She got used to his smell, even decided it was kind of organic and pleasant.
Somewhere in Eastern Ohio, they made a stop during which Tamara bought a pack of lemon Zingers and Paul smuggled a 40-ounce Bud Light onto the bus. He offered her a swig from his paper bag.
"God, you have no idea how bad I want to," she said. The sweet tingle of beer was just what she was craving. Better than ginger ale, she thought, for her nausea.
But she declined, clutching her stomach and shaking her head. She was doing enough. Wasn't it enough to rip her family arm from shoulder from torso without also going on a bender?
"C'mon," Paul said. "TaMARa. TaMARa? Don't make me drink alone."
"I can't," she shook her head, her resolve as thin and brittle as onion skin.
"Please?" he waved the bottle under her nose. "Please? It'll make the trip go faster."
"Except that we'll have to pee ten times before we get there."
"That's what old mayonaisse jars are for," he said, patting the ratty messenger bag on his lap.
"For you, maybe."
"We're stopping in another hour and a half. You can make it."
Tamara sensed the edge of a precipice zooming up underneath her, like it so often did when she was home. Was it impatience about to smash through the facade of calm she was always pretending to own? Or was it something more sinister, more portentous?
Paul wheedled, "TaMARa. Please?"
"Give it a fucking rest, okay? None of us needs a fucking alcoholic pregnant woman flying off the wagon in the middle of BF Ohio. Or Pennsylvania. Or anywhere. Give it a fucking rest!" She sat back in her seat, breathing heavily.
Paul titled his head, sympathetic rather than hurt. His voice was soft when he said, "Jeez, I didn't know. I'm sorry."
And that was it. He didn't press for details–about if she was married, how many kids she had already, when she'd last had a drink. He simply screwed the top back on his Bud Light and brought out a bag of cornuts.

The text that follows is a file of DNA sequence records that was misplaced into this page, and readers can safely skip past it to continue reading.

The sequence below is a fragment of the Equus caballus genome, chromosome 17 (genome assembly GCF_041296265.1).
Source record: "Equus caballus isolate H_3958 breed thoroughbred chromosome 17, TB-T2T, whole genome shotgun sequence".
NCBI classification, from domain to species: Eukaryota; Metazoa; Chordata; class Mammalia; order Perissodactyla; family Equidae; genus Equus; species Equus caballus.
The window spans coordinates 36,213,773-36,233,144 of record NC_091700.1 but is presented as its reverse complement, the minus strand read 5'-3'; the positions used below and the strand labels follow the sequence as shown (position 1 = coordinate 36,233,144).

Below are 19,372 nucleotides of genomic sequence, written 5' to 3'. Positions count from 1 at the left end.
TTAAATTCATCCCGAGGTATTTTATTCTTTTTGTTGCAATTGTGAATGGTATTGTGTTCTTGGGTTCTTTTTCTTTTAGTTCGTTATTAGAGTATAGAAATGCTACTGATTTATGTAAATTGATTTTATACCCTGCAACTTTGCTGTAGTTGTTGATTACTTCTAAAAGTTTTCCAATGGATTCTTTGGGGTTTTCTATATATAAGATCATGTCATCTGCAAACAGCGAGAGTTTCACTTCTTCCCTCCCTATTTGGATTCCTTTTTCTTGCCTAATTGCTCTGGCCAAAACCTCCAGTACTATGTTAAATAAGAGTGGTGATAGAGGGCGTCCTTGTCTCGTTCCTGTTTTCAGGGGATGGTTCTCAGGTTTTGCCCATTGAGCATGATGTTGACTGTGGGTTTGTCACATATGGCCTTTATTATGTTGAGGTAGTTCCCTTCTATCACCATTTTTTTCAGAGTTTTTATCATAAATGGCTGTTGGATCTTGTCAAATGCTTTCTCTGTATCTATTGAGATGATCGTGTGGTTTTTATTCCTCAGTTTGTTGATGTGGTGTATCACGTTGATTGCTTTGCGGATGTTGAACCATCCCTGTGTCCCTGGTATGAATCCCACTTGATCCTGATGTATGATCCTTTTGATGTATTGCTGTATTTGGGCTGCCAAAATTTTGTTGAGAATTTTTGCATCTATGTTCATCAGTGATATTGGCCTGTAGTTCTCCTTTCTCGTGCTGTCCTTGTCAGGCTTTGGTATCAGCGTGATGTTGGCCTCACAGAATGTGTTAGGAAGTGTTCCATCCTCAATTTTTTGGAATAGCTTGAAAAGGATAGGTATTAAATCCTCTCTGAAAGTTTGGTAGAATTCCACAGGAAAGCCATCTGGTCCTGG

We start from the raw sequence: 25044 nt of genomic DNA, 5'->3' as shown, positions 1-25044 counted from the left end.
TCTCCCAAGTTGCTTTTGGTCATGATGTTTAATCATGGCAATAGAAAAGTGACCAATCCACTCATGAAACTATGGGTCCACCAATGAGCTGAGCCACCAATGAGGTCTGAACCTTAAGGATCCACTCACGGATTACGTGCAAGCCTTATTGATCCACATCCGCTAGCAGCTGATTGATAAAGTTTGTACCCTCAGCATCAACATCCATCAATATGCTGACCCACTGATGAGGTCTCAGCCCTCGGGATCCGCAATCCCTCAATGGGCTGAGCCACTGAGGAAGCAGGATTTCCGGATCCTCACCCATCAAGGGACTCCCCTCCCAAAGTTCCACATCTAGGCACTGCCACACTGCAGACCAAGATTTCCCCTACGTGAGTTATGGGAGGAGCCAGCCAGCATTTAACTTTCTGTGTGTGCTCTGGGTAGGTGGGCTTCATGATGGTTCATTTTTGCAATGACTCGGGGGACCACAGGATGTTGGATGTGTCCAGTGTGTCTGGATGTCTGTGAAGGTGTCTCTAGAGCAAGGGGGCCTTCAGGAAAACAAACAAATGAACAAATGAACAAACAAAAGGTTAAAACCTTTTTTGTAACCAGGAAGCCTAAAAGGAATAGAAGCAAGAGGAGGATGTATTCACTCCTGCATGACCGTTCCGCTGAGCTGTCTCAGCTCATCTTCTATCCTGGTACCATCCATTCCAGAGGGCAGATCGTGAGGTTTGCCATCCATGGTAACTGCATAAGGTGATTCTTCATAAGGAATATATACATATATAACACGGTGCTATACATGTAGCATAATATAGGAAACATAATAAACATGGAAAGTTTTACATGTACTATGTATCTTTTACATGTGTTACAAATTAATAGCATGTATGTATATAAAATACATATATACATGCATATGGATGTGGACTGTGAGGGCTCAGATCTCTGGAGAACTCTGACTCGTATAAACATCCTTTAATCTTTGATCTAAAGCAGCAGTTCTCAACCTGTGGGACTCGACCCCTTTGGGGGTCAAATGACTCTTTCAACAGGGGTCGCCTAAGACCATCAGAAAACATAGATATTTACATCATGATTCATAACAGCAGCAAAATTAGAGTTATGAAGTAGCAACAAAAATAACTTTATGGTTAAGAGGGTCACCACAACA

"Those smell like semen," she snapped.
Paul shrugged and crunched anyway.
Tamara watched green fields rushing by. Great, skeletal irrigation systems sprawled across rows of vegetation and dark, velvety earth, reminding her of Joshua's Transformers. Those damn Transformers he was always playing with. Mom, mom, look what I made. This is cool, mom. Isn't this cool, mom? Rawrrrrr. Mom. Mommy. Look at THIS guy. He's ferocious. Isn't he ferocious? He's the baddest, meanest guy I've ever made.
She generally glanced up from her mixing bowl (the 50s housewife again) or checkbook or computer screen and murmured something affirmative. Yes, honey. That is the most ferocious guy you've ever made. Now, let me finish what I'm doing.
She was always–frantically–trying to finish what she was doing. The mom's old siren song.
Tamara worked to remember who she was before. Before, she and Dave decided to get married and have three kids.
She met him when she was 21, at the restaurant where she waitressed and he constructed elaborate desserts of tall chocolate cakes and cream puffs and ice cream sundaes. She'd liked how he carefully swirled on whipped cream, placed the mint leaf just so. She'd thought, at the time, that only a secure, sensitive guy would take pride in the presentation of a pastry. (Dave still, occasionally, liked to create towering confections for the family.).
They'd dated off and on for six years, until the pull became too strong for Tamara. Until the instinctive current of wanting (needing?) a husband, of procreating, took her over and she dragged him, hemming and hawing, into familyhood.
Now here she was. On a bus somewhere in the midwest. Running from what she'd devised, to an unknown horizon streaked with pink and orange and also black.
She'd been to New York, once as a kid with her parents and once when she was working for the magazine and was rustling up potential advertisers. But she'd stayed in nice hotels both times, ate in staid, polished restaurants, hadn't, she suspected, experienced the real New York at all, with its cockroaches, syringes and people like Paul.